Incredible sustainable sushi and more hopes for a healthier food system.
Thursday, January 17, 2013
I ate the evidence.
You would’ve too, if you like sushi – it was a beautiful maki roll packed with roasted garlic, daikon, tempura’d yam, togarashi spices, layered with rich marinated shiitake and soft avocado and crowned with coconut, negi onion and ponzu sauce ($9.50).
The evidence proves (again) that fresh and healthy food can be medicine – nourishing, healing, encouraging – and not just for us, but our oceans.
The all-veggie roll – fittingly named The Medicinal – was a chalkboard special at Geisha Sushi (464-3328) in coastal Capitola. While our county enjoys a school of superb sushi spots, I went north because I share Weekly environmental ace Kera Abraham’s longheld beef/belief that the biggest absence in our local restaurant family is the lack of a sustainable sushi sister. Geisha, who partners with conservation pioneers SeafoodWatch and FishWise, was the first in the area to commit to consciously fished sardines, albacore and catfish.
That’s big, as sushi spots can rank among the most rapacious pushers of threatened fish stocks with popular dishes like hamachi or unagi. SeafoodWatch publishes a guide exclusively for sushi just for that reason; getting the app is easy on a Droid or iPhone.
Striking reminders of the stakes came this week, when a Pacific bluefin, the most wildly expensive and endangered in the overfished sea, went for $1.76 million, and as scientists released an assessment that states bluefin numbers are less than 4 percent of what they once were, and dropping fast. As we knock out pillars of the ocean’s food-and-predator pyramid, we’re closer to jellyfish sandwiches by the minute.
In better news, it was also this week word on this year’s SeafoodWatch-boosting Cooking for Solutions debuted. Find more on new events and chefs – hello, “street food extravaganza”?! – on the blog.
Back at Geisha, there was other edible evidence to enjoy, like uni poppers wrapped in shizo with a ton of tobiko ready to pop on top ($7.50); simple, satisfying and supremely sustainable negi mackarel ($5.50); and just-seared, super-fresh, rich-but-lean tombo tataki ($15). There are more straightforward rolls too, but we went for more wacky maki magic, including the epic “art attack” with tempura soft shell crab, wild smoked salmon and rock crab ($10.50); the “corn dogger” with arctic char, cream cheese, cracker crunchies and mysterious-delicious “moop sauce” ($9.50); and a fabulous “fish taco” roll with tempura suzuki fish, jalapeños, cilantro, lime, cabbage and taco sauces ($9.50). Dinner is adjourned. The verdict: not guilty eating.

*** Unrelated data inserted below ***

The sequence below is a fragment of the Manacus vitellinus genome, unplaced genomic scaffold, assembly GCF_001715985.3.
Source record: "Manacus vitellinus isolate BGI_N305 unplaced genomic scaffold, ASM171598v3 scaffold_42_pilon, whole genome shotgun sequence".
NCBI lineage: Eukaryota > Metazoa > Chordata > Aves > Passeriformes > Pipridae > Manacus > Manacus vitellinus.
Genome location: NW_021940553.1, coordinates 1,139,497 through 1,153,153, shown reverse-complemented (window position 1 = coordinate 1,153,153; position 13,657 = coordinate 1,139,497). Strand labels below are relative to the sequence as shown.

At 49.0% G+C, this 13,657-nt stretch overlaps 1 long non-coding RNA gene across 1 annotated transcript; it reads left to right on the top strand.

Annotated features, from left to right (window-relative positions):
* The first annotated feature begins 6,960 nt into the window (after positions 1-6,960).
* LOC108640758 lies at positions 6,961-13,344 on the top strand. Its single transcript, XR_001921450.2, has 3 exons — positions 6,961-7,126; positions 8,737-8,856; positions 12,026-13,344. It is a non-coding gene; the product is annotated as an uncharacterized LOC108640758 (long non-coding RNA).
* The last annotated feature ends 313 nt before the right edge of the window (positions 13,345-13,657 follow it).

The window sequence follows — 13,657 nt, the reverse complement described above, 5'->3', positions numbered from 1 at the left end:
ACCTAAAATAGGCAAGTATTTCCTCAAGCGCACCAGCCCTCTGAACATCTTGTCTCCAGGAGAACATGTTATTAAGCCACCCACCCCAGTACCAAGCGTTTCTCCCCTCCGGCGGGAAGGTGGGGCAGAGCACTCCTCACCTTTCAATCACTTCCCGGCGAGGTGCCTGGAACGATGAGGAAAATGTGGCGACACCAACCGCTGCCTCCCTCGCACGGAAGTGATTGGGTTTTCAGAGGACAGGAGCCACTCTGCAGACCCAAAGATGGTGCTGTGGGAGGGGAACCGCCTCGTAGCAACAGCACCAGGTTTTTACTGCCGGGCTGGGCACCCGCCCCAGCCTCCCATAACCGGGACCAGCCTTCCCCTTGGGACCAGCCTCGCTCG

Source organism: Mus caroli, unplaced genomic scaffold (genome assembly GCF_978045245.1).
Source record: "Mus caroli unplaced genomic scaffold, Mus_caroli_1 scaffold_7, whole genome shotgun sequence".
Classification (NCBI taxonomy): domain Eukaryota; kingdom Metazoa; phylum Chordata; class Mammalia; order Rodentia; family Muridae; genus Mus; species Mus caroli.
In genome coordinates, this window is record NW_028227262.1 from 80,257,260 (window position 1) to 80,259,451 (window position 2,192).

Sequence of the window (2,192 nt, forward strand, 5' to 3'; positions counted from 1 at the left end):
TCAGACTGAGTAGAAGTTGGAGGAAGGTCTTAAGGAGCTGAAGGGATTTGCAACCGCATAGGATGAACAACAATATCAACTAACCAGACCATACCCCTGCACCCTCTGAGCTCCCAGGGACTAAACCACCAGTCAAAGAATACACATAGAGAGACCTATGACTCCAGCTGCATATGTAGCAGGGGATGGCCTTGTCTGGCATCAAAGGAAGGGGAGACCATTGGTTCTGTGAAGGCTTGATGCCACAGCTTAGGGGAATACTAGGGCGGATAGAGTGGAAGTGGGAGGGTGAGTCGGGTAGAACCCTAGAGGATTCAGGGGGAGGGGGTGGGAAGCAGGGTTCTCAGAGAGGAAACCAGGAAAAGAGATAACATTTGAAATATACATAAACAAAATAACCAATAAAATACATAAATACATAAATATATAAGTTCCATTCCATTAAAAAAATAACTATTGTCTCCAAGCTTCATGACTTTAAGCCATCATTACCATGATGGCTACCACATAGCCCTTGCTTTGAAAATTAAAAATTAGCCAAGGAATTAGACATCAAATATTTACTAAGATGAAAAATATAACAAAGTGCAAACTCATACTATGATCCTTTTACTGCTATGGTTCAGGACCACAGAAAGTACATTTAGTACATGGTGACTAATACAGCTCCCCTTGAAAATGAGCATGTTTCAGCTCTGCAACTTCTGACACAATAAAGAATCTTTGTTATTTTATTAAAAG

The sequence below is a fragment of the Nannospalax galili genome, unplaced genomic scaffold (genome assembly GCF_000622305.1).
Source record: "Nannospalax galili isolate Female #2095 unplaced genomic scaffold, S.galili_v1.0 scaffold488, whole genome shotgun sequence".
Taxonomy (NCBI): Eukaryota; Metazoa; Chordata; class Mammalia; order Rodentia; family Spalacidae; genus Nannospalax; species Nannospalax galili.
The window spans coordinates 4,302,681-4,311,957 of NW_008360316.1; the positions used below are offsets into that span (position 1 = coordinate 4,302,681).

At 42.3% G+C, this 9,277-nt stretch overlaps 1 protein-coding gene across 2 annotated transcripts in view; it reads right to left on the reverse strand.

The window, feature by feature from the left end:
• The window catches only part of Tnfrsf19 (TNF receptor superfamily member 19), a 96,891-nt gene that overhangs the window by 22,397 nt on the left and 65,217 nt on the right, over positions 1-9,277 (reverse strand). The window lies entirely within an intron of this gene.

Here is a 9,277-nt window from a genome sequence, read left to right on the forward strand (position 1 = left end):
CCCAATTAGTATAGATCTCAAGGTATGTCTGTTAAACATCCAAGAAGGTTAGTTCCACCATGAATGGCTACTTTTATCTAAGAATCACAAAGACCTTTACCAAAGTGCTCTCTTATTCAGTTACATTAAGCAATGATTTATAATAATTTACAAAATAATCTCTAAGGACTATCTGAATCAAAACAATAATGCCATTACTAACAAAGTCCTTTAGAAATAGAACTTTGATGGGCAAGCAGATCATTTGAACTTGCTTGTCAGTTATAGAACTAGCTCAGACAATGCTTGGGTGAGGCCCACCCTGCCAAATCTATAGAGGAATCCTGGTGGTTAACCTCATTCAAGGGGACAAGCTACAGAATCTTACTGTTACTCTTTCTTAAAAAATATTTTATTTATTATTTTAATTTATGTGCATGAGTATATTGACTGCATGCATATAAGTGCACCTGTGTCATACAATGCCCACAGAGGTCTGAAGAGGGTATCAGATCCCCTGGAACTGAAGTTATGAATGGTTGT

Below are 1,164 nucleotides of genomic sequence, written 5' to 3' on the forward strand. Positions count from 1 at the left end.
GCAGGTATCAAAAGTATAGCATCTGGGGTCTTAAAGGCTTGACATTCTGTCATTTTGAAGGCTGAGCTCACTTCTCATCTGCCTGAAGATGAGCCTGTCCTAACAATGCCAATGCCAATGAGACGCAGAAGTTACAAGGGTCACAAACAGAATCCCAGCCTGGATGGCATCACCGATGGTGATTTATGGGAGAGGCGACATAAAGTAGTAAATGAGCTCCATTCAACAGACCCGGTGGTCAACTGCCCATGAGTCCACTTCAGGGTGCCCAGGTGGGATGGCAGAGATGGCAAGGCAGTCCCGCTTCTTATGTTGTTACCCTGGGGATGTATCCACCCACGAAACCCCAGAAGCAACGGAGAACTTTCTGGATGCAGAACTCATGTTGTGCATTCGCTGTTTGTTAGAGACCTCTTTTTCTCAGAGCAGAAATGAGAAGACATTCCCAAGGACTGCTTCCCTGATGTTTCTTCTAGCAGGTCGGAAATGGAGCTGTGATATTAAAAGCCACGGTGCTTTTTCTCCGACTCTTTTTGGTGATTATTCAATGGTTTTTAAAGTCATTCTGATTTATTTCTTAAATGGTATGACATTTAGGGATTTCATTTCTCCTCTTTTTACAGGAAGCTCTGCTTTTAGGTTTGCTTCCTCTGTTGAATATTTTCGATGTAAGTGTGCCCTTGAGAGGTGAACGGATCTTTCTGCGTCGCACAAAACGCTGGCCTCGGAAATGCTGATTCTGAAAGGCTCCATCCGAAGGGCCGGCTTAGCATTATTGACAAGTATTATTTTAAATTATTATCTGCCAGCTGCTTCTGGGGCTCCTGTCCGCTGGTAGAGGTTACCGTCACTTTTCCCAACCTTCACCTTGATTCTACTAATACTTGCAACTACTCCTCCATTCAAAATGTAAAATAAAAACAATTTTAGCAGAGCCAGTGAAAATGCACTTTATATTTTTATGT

•More good news and bad news on the sustainable eating front. Bad news: Our industrial farming tendencies have prioritized yield and ship-ability over far more savory and sustainable outcomes – from soil health to biodiversity to flat-out flavor. The good: It’s not too late to reclaim true nourishment and mindful methods over chemicals and genetics. As the EcoFarm Conference at Asilomar Jan. 23-26 spells out in its program, “many of the solution engineers are in our own ecological farming community.” There are few summits that traffic in as much inspiration and implementation; one of the best ways for the public to tune in is with Jan. 24’s artisanal beer and cheese tasting ($15) in the fascinating exhibitor marketplace, www.eco-farm.org.
•Speaking of genetically modified, Ari LeVaux’s salmon piece (p. 27) is key reading for environmentalists and seafood fans.
•Diet season brings CHOMP registered dietitian Michelle Barth and surgeon Dr. Mark Vierra to talk truths and myths 5:30-6:30pm Thursday, Jan. 24, at Peninsula Wellness Center in Marina. (888) 452-4667.
• Salad-and-pasta “workers lunches” – for $9 – start at il vecchio (324-4282) this Monday, Jan. 21. Check out the rotating choices, two for each weekday, on the blog.
•Come 10-11:30am Saturday, Jan. 26: a free public compost workshop at Marina’s MRWMD. One of the handiest free classes I’ve ever taken – greened my kitchen, reduced my trash, boosted my garden, www.mrwmd.org or 384-5313.
• Bankers Casino adds a sports bar/off-track betting joint called Triple Crown OTB & Sports Bar Friday, Feb. 1.
•$5 for a dozen Red’s Donuts Monday-Tuesday until they run out at the Monterey (372-9761) and Seaside (394-3444) spots.
• Hold onto your hymnals, P.G.: The Planning Commission has recommended City Council change the city code for the downtown and Forest Hill areas to allow for bars to set up shop (now only restaurants can serve alcohol). The council will consider it in more depth Wednesday, Jan. 16.
•Locals get 15 percent off every Tuesday at Cantinetta Luca (625-6500) and 400 Degrees (244-0040).
• Don’t fear, Francophiles: 2012 has passed and engorged goose liver is still melting on tastebuds at places like Andre’s Bouchee (626-7880). You’ll have to talk them into giving it to you, though, as they can’t legally sell it. Pull out whatever sweet seduction you can, as it’s well worth it. Get the super tender scallop too. Impeccable.
• Cy Yontz’s annual agave dinner ($75) is Jan. 24 with El Diablo guest chefs Sean Yontz and Martin Garcia, quail confit tamales, poblano-crusted sturgeon, crema de mezcal adult milkshakes and Del Maguey’s Ron Cooper at Rio Grill (625-5436).
• Brophy’s Tavern (624-2476) has Big Daddy Speakeasy 22-ouncers for $6. And probably the best – certainly the biggest – Chicago dog ($10 for about 10 feet) in town.
• I know no better use of $3.75 than the combo bahn mi with headcheese, steamed pork, pate, carrot, cucumber at Chopstix (372-2622, 899-2622). Ask for it spicy.
• “The Earth does not belong to us,” Chief Seattle said. “We belong to the Earth.”